Thursday, 6 July 2017

The Omega Factor: St Anthony's Fire

This will be a short post because I only have three things to say about this episode.
The first is that Martindale is not noticeably in charge of what goes on in his department, in fact we even see him on the phone to some (presumably) superior, acknowledging that Crane does what he likes. I find it inconceivable that Department 7 could be run in this way, and that it is more likely that the personnel would not only be hand-picked but very carefully vetted and controlled to make sure they are 'discreet'. That said, Martindale is repeatedly made out to be suspicious, so of course it could be that this is entirely deliberate.
The second is that Crane is shown up as being a loose cannon in this one. He gets himself into trouble by trespassing, surely something an official of a secret government department would not dream of doing. It is apparent again that the department is not really being run that well. Martindale even has to send someone else, Anne, to stop Crane getting himself into more trouble.
And the third thing is that it becomes increasingly apparent that Crane is one sexy piece. I would maintain that in a real secret department staff would be heavily vetted and controlled and wouldn't tend to be getting their jollies with the staff of a research unit they are only visiting, and also not with the staff of their own unit. The sudden introduction of sexiness is a misjudged element in my view and it would have been better to let Crane mourn his wife throughout the series, since that would have helped to develop his tortured hero persona. Once again I have a feeling that the difference of treatment (and not just as far as sex is concerned) between different episodes of this series, is a result of multiple writers writing episodes simultaneously, and therefore without reference to what the others were writing.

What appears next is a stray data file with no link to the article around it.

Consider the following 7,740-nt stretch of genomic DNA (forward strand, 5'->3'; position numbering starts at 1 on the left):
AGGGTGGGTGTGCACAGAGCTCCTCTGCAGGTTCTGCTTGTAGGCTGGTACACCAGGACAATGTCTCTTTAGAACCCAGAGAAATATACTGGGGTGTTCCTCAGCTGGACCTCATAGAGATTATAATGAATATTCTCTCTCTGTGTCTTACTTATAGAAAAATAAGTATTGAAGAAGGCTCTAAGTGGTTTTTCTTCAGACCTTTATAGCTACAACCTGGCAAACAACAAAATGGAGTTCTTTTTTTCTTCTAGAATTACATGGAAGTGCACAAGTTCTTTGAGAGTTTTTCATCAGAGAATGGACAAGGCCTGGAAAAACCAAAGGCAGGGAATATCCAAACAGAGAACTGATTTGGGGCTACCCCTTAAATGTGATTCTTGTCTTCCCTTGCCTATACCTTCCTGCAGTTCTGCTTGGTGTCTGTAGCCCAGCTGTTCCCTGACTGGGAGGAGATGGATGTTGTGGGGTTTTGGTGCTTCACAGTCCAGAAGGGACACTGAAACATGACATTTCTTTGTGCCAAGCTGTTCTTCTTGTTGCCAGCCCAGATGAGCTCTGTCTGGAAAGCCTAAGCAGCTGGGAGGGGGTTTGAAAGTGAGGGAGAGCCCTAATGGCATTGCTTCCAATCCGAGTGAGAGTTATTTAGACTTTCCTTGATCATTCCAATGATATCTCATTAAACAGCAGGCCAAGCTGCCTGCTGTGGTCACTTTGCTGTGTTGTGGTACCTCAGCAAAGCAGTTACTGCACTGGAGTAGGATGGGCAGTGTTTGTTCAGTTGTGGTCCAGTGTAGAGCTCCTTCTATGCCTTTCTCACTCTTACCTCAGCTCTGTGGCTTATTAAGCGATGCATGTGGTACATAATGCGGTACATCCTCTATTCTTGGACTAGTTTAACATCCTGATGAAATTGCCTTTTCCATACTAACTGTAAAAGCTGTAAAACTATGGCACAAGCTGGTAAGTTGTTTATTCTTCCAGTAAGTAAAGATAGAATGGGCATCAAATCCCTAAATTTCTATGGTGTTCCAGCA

Of course it is entirely possible that Crane is depicted as a loose cannon so that we are made ready for the sheer instability of the staff of the department they are visiting. In fact the staff are notorious in the local inn. Crane's antics are fairly sensible in comparison to them. I do love the scene where Martindale just doesn't believe what has happened to Anne. In addition to the familiar narrative of bad science undertaken by psychopaths, there is the additional narrative of the shadowy Omega organisation which is behind everything which happens in this show. This show really is the X-Files twenty years before the X-Files.

Shadows: The Waiting Room

Naturally a number of my recent posts have touched on the contemporary 1970s obsession with all things 'supernatural'. This extended to all sorts of TV programmes, and the episode of Shadows I'm going to write about today is reminiscent of the Sapphire and Steel adventure set in a railway station. High praise from the old curmudgeon who write on Cult TV Blog, you may think. And it is, but I'm going to have to be frank and say that this is the episode I like best on the first series DVD of Shadows. And with characterictic inconsistency I would have to admit that I don't really like period dramas, which is what tends to put me off many of the other episodes - even though this one is a drama where one period meets another.